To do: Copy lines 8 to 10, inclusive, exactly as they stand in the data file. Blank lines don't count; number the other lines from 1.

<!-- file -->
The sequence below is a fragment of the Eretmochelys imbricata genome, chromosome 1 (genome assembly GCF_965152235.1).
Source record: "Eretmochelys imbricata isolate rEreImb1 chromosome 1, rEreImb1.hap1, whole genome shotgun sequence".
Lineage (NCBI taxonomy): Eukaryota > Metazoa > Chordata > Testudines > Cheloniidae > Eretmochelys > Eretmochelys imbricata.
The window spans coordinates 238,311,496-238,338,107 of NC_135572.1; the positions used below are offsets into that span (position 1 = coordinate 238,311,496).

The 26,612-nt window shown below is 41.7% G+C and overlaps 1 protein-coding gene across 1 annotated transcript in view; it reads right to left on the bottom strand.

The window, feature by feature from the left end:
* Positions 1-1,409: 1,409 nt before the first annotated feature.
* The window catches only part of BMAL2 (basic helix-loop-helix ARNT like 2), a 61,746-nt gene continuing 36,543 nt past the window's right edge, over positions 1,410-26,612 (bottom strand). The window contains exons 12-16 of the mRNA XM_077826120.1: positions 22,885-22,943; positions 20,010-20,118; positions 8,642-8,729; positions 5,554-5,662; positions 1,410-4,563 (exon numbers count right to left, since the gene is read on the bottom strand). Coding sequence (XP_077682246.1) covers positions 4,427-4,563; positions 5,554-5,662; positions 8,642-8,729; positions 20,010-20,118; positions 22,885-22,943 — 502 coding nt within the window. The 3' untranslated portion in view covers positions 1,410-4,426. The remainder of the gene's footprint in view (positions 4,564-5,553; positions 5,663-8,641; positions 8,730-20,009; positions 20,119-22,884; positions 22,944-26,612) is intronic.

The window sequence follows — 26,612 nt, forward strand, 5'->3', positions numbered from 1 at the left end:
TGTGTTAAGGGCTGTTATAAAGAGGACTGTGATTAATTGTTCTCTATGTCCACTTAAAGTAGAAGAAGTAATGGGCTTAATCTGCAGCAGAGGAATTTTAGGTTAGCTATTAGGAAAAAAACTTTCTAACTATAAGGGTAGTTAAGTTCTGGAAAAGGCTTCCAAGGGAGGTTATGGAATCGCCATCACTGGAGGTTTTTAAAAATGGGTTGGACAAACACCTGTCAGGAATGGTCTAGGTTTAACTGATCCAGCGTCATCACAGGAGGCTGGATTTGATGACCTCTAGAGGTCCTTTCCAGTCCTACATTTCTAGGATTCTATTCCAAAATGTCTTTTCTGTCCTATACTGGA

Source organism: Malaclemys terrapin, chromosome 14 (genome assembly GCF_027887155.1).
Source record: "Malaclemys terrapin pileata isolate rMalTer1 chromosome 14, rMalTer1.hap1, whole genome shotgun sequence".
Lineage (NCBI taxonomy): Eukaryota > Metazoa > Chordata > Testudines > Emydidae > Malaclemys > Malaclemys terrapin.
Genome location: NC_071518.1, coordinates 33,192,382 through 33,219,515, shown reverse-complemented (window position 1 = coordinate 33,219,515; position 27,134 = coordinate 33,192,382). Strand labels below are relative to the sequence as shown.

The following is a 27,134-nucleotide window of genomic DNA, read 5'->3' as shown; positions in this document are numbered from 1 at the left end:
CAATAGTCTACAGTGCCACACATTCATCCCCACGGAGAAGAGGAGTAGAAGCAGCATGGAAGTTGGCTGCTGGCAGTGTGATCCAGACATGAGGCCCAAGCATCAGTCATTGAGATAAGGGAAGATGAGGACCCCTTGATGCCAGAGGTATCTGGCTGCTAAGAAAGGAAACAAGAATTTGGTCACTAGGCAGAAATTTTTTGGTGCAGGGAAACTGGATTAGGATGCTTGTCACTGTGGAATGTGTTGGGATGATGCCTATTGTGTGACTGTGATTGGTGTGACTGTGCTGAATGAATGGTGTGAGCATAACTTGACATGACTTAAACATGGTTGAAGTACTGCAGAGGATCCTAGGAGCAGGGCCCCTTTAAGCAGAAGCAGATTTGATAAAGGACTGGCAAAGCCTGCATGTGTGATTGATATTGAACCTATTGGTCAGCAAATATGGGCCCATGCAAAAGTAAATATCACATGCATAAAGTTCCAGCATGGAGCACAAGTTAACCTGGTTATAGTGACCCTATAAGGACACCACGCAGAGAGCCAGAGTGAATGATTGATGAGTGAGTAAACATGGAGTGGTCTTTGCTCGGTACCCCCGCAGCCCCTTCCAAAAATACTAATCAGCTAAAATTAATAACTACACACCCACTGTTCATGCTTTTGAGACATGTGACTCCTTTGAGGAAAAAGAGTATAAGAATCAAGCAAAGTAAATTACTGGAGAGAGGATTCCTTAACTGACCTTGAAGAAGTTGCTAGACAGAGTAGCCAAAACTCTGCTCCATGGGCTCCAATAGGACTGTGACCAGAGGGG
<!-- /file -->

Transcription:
* The window catches only part of BMAL2 (basic helix-loop-helix ARNT like 2), a 61,746-nt gene continuing 36,543 nt past the window's right edge, over positions 1,410-26,612 (bottom strand). The window contains exons 12-16 of the mRNA XM_077826120.1: positions 22,885-22,943; positions 20,010-20,118; positions 8,642-8,729; positions 5,554-5,662; positions 1,410-4,563 (exon numbers count right to left, since the gene is read on the bottom strand). Coding sequence (XP_077682246.1) covers positions 4,427-4,563; positions 5,554-5,662; positions 8,642-8,729; positions 20,010-20,118; positions 22,885-22,943 — 502 coding nt within the window. The 3' untranslated portion in view covers positions 1,410-4,426. The remainder of the gene's footprint in view (positions 4,564-5,553; positions 5,663-8,641; positions 8,730-20,009; positions 20,119-22,884; positions 22,944-26,612) is intronic.

The window sequence follows — 26,612 nt, forward strand, 5'->3', positions numbered from 1 at the left end:
TGTGTTAAGGGCTGTTATAAAGAGGACTGTGATTAATTGTTCTCTATGTCCACTTAAAGTAGAAGAAGTAATGGGCTTAATCTGCAGCAGAGGAATTTTAGGTTAGCTATTAGGAAAAAAACTTTCTAACTATAAGGGTAGTTAAGTTCTGGAAAAGGCTTCCAAGGGAGGTTATGGAATCGCCATCACTGGAGGTTTTTAAAAATGGGTTGGACAAACACCTGTCAGGAATGGTCTAGGTTTAACTGATCCAGCGTCATCACAGGAGGCTGGATTTGATGACCTCTAGAGGTCCTTTCCAGTCCTACATTTCTAGGATTCTATTCCAAAATGTCTTTTCTGTCCTATACTGGA